Internet Law

Cyber Crime Does, Increasingly, Pay


Cyber crime has become more sophisticated, more stealthy, and more successful than ever before, as ill-intentioned Internet “malware” experts refine their methods to take advantage of the popularity of new technology and applications.

In addition to sneaking their malicious software onto trusted high-traffic sites such as MySpace.com and YouTube.com, cyber criminals are also acting like legitimate big businesses and using sophisticated marketing techniques, reports the Washington Post in a lengthy article detailing noteworthy tactics of 2007.

Worse, they are also becoming organized into sophisticated international espionage and crime rings that could do unprecedented damage, says aCMP Channel article discussing the release of the latest McAfee Virtual Criminology Report. Most such crime, however, will be economically motivated, one expert predicts.

Increasing trends in 2007 include software that personalizes spam e-mail—which often, now, includes the recipient’s full name. And, as is discussed in an earlier ABAJournal.com post, some individuals responsible for so-called phishing attacks seeking personal information that can be used for identity-theft fraud are targeting wealthy individuals, such as the Forbes 400. By spending more time on those with more assets, perpetrators apparently believe, they can expect, overall, to steal larger amounts of money.

Just like legitimate businesses, cyber criminals today are trying to put themselves front-and-center on millions of computer screens. “The attackers are now following the same path that businesses have, in trying to advertise themselves in their own special way on the more popular Web sites,” says Tom Liston, who works with SANS Internet Storm Center in Bethesda, Md., and Intelguardians, an Internet security group based in Washington, D.C. “They’re doing exactly what every business tries to do, which is to find innovative ways get themselves out in front of as many eyeballs as possible.”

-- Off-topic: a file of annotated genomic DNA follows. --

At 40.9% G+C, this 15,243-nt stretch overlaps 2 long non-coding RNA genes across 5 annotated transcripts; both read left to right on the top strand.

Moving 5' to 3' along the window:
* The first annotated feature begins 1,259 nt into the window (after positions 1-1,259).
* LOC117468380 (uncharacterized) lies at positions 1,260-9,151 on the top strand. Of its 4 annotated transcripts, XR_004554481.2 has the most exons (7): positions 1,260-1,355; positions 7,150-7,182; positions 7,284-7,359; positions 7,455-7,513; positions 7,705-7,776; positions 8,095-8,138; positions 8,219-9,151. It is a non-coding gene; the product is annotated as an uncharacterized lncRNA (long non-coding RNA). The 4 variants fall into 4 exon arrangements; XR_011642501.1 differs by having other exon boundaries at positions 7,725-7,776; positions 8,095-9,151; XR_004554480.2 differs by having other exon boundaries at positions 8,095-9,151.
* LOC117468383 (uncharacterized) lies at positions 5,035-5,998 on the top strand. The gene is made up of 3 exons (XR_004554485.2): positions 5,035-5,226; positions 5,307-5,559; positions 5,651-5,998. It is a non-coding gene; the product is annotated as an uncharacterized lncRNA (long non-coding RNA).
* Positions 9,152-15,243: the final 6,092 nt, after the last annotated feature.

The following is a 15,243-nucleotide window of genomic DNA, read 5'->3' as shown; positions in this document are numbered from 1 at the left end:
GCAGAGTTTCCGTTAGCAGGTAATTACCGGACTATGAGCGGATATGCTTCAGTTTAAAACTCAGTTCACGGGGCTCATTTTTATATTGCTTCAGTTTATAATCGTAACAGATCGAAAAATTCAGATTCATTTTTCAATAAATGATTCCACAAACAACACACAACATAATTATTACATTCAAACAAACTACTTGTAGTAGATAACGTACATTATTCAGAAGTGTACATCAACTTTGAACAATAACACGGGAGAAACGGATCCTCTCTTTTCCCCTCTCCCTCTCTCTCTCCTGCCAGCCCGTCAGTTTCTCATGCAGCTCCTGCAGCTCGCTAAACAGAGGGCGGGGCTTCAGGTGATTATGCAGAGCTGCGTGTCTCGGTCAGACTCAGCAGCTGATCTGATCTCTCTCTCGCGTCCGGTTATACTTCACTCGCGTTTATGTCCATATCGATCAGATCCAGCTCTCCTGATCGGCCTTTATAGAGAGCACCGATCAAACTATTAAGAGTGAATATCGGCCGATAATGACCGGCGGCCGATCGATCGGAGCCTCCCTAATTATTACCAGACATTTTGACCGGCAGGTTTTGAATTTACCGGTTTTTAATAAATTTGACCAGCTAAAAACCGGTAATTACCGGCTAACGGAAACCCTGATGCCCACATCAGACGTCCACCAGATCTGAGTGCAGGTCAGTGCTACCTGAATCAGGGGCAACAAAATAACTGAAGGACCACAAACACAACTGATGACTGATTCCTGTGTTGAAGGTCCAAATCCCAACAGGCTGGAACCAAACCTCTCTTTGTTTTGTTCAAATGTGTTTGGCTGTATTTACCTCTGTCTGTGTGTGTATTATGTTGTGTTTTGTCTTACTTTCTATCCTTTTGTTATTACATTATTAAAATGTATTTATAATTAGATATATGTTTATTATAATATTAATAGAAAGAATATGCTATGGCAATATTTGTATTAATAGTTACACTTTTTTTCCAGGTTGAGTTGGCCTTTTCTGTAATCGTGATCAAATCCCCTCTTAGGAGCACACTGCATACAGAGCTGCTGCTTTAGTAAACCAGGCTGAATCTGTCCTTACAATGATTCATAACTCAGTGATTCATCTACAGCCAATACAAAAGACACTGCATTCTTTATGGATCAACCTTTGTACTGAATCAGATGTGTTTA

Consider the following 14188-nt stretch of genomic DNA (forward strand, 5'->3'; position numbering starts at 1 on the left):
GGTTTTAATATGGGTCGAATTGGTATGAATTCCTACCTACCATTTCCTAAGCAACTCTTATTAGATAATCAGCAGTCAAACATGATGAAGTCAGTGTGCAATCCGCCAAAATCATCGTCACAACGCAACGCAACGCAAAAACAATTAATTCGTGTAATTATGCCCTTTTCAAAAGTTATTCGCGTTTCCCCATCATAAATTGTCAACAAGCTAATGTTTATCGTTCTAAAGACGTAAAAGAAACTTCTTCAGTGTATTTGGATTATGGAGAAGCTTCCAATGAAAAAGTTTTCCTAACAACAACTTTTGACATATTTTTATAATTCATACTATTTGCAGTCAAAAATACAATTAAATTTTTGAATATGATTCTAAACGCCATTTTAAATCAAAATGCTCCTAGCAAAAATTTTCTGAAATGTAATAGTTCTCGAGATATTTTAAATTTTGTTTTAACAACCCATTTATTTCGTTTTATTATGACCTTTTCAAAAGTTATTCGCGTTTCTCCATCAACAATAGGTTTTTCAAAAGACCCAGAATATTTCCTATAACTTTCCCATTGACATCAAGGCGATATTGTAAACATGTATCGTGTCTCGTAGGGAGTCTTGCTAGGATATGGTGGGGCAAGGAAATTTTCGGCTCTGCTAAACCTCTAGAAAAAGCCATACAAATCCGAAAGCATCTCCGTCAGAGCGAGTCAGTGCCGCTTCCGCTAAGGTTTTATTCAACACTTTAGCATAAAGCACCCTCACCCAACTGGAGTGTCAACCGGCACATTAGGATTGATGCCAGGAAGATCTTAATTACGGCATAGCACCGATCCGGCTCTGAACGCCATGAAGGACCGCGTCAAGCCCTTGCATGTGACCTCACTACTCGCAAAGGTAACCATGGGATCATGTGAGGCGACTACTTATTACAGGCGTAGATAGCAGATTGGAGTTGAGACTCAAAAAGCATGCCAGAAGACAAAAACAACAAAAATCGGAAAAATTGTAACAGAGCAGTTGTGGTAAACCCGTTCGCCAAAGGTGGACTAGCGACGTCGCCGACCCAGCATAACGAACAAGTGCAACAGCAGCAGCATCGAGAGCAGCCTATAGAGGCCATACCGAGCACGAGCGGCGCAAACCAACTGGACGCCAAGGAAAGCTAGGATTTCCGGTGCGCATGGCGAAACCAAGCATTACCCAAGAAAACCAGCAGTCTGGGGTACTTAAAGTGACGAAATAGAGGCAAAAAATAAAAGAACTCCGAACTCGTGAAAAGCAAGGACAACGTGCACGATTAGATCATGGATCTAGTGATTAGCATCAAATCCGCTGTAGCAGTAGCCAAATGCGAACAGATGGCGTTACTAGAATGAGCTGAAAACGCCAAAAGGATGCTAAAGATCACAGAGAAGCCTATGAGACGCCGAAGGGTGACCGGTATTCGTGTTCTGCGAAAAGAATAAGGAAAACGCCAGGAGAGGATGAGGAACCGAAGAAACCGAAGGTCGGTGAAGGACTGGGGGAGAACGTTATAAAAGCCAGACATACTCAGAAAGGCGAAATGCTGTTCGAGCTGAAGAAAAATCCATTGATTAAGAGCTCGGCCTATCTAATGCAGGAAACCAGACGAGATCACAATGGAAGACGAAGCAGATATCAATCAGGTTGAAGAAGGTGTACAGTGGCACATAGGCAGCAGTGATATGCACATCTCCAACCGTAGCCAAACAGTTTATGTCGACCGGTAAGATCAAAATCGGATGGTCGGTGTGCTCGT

The problem is that because of the increasing sophistication of such cyber attacks, it can be very difficult to distinguish legitimate Internet advertisements from scams. “In an alarming number of cases this year, phishing e-mails contained personal details about the recipients in both the salutation and body of the messages,” the newspaper reports.

Meanwhile, mistakenly trusting scam e-mails and Internet advertising can be very costly, in time as well as in money. That is prompting some lawyers to ponder how viable tort claims might be brought over such wrongdoing, as an ABA Journal cover story discussed last year.

Identity theft is the fastest-growing and most common crime in America, surpassing drug trafficking, reports PR Newswire. There have been 27.3 million identity theft victims in the past five years, and almost 20 million in the last two, according to a Javelin Strategy & Research study. The estimated cost of this identity theft to all victims exceeds $56 billion annually.

ABAJournal.com: “Latest ID Theft Target: Mayor Bloomberg.”

ABAJournal.com: “First ID Theft Case Over PC File-Sharing?.”

ABAJournal.com: “UK Web Jihad Case Linked to US Fraud.”

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